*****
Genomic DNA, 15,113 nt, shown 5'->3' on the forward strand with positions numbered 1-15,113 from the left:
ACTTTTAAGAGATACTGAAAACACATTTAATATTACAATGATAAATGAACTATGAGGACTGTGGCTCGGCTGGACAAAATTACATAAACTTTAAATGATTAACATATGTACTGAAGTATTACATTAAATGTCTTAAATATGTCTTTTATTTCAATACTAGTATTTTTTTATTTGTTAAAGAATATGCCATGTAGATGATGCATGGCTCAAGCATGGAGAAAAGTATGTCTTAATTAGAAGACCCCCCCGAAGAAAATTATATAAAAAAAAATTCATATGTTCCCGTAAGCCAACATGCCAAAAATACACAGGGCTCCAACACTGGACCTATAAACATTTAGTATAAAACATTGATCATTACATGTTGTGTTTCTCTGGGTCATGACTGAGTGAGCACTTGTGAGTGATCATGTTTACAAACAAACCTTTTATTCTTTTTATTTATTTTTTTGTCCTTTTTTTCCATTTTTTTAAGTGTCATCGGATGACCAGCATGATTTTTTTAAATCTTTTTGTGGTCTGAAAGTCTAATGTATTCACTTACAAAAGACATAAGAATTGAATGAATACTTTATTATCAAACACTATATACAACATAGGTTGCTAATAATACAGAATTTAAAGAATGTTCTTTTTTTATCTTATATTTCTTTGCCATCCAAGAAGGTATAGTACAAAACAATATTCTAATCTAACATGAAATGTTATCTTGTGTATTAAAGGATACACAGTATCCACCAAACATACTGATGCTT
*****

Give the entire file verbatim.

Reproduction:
Genomic DNA, 15,113 nt, shown 5'->3' on the forward strand with positions numbered 1-15,113 from the left:
ACTTTTAAGAGATACTGAAAACACATTTAATATTACAATGATAAATGAACTATGAGGACTGTGGCTCGGCTGGACAAAATTACATAAACTTTAAATGATTAACATATGTACTGAAGTATTACATTAAATGTCTTAAATATGTCTTTTATTTCAATACTAGTATTTTTTTATTTGTTAAAGAATATGCCATGTAGATGATGCATGGCTCAAGCATGGAGAAAAGTATGTCTTAATTAGAAGACCCCCCCGAAGAAAATTATATAAAAAAAAATTCATATGTTCCCGTAAGCCAACATGCCAAAAATACACAGGGCTCCAACACTGGACCTATAAACATTTAGTATAAAACATTGATCATTACATGTTGTGTTTCTCTGGGTCATGACTGAGTGAGCACTTGTGAGTGATCATGTTTACAAACAAACCTTTTATTCTTTTTATTTATTTTTTTGTCCTTTTTTTCCATTTTTTTAAGTGTCATCGGATGACCAGCATGATTTTTTTAAATCTTTTTGTGGTCTGAAAGTCTAATGTATTCACTTACAAAAGACATAAGAATTGAATGAATACTTTATTATCAAACACTATATACAACATAGGTTGCTAATAATACAGAATTTAAAGAATGTTCTTTTTTTATCTTATATTTCTTTGCCATCCAAGAAGGTATAGTACAAAACAATATTCTAATCTAACATGAAATGTTATCTTGTGTATTAAAGGATACACAGTATCCACCAAACATACTGATGCTT